Britain’s new car market retracted for the first time in six years during 2017, according to annual figures from the Society of Motor Manufacturers and Traders (SMMT).
However, with more than 2.5 million new cars sold, 2017 was actually the third strongest year in a decade, suggesting that, in reality, all remains well in the UK new car market.
Some 2,540,617 new cars were registered last year, marking a 5.7 per cent drop on the 2,692,786 units shifted in 2016 after December saw registrations fall for the ninth month running (down 14.4 per cent).
Much of the decrease was due to a 17.1 per cent drop in diesel sales, but petrol sales actually grew by 2.7 per cent over the last 12 months.
No single market sector was to blame for the overall decline, with registrations down across the board; demand from private retail buyers fell by 6.8 per cent, while fleet and business sales slipped 4.5 and 7.8 per cent respectively.
“Confusing anti-diesel messages”
While diesel sales suffered a cut of 17.1 per cent in 2017, the SMMT said diesel remains the right choice for many motorists despite the anti-diesel rhetoric, especially those who travel longer distances. This is due to their lower CO2 output, stronger fuel economy and dramatically reduced air quality emissions.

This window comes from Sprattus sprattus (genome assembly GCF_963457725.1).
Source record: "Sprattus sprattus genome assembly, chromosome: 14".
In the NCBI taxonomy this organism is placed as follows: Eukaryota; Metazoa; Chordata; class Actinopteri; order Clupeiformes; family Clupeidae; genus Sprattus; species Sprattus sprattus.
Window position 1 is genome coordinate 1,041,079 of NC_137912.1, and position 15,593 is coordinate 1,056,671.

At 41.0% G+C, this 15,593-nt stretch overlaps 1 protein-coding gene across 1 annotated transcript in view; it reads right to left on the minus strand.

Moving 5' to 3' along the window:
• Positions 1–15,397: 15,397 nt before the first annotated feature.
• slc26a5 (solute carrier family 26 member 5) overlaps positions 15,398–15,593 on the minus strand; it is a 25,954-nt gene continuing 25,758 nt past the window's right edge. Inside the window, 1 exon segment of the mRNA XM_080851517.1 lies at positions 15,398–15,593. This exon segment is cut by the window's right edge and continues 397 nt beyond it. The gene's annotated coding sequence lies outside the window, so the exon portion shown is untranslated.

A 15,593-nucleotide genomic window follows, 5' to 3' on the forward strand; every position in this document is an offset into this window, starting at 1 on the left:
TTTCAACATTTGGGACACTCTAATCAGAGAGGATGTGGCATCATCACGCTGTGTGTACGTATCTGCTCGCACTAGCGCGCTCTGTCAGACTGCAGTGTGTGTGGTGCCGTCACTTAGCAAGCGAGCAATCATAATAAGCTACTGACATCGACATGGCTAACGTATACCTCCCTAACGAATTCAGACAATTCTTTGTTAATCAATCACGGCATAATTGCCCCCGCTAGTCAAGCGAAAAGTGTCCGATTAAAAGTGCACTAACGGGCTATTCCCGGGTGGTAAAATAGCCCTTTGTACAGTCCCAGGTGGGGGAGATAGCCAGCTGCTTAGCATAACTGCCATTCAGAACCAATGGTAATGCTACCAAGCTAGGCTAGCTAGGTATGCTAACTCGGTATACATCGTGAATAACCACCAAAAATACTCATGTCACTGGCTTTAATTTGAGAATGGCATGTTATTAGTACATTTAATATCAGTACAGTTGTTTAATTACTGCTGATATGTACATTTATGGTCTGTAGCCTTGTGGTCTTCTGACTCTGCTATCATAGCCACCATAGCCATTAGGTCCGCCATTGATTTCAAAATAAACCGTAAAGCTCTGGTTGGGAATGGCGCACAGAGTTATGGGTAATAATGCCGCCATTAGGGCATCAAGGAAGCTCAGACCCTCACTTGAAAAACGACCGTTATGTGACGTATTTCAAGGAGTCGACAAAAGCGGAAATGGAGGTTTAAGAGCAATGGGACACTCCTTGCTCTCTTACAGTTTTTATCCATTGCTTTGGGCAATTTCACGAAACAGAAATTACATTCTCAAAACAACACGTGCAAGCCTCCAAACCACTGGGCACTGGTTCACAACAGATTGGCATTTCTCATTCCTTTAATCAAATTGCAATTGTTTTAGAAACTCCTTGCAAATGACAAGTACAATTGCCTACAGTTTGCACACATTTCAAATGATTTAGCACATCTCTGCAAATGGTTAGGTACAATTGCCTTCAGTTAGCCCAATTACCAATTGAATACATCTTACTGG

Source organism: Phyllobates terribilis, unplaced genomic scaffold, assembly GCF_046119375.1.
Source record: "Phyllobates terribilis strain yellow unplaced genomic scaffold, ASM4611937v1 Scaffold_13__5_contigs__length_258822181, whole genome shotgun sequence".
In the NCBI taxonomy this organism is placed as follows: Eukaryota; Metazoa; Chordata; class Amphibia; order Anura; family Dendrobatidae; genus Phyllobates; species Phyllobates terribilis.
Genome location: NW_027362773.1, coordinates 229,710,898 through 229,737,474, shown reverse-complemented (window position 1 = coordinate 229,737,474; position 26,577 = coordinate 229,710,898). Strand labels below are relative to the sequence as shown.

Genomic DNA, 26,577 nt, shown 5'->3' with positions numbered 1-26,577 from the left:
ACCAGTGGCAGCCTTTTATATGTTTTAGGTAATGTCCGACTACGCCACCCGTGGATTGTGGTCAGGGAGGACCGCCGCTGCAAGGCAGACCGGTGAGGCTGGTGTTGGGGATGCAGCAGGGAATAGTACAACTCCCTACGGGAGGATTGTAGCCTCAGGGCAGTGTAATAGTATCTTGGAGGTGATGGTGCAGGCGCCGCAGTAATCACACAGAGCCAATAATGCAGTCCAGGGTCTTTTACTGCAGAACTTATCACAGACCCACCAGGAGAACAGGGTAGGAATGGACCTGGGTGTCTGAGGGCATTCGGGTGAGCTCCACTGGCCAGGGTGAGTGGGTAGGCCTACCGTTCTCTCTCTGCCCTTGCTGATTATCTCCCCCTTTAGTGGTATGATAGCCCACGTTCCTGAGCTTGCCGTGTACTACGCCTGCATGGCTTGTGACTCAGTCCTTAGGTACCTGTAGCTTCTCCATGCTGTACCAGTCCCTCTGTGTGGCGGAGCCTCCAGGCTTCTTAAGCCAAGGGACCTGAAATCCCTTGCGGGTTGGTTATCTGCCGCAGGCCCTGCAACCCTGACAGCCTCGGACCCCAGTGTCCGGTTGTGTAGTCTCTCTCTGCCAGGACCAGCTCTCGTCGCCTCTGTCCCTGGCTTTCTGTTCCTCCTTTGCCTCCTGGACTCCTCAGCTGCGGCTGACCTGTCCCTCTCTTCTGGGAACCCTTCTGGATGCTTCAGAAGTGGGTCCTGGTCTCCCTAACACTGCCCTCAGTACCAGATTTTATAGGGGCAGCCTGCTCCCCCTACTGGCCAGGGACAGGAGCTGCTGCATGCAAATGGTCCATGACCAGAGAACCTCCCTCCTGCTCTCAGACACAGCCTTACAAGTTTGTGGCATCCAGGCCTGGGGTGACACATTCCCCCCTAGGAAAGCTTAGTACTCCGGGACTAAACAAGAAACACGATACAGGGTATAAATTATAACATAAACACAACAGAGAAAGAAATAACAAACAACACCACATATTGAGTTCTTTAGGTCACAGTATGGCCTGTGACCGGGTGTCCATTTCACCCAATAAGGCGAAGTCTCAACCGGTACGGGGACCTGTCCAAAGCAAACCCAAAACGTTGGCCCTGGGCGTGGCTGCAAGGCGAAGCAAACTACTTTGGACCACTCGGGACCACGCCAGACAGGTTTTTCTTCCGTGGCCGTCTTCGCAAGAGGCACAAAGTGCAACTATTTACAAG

SMMT chief executive Mike Hawes admitted 2017’s registrations decline was concerning, but pointed out that demand remained at historically high levels.
He added that deflated confidence among businesses and consumers was “undoubtedly taking a toll”, and slammed “confusing anti-diesel messages” for making many hesitate before buying a new low-emission diesel car.
Mr Hawes explained: “Keeping older vehicles on the road will not only mean higher running costs, but will hold back progress towards our environmental goals.”
The SMMT boss urged consumers to “buy the right car for their lifestyle, irrespective of fuel type – whether that be petrol, electric, hybrid or diesel – as it could save them money”.
Ford’s Fiesta [pictured] was the year’s best-selling car, just as it has been since 2009. Some 94,533 Fiestas were sold in 2017, which is almost 20,000 more than the next biggest-selling model: the VW Golf. The Focus, Nissan Qashqai and Vauxhall Corsa completed the year’s top five.
Molly Benton, brand manager at Fuel Card Services, comments: “Depleted car sales aren’t a glowing commendation for the UK economy, but it’s important to bear in mind that 2017 was the third strongest year in a decade and demand remains very rife compared to previous years.”
Posted on 5th January 2018
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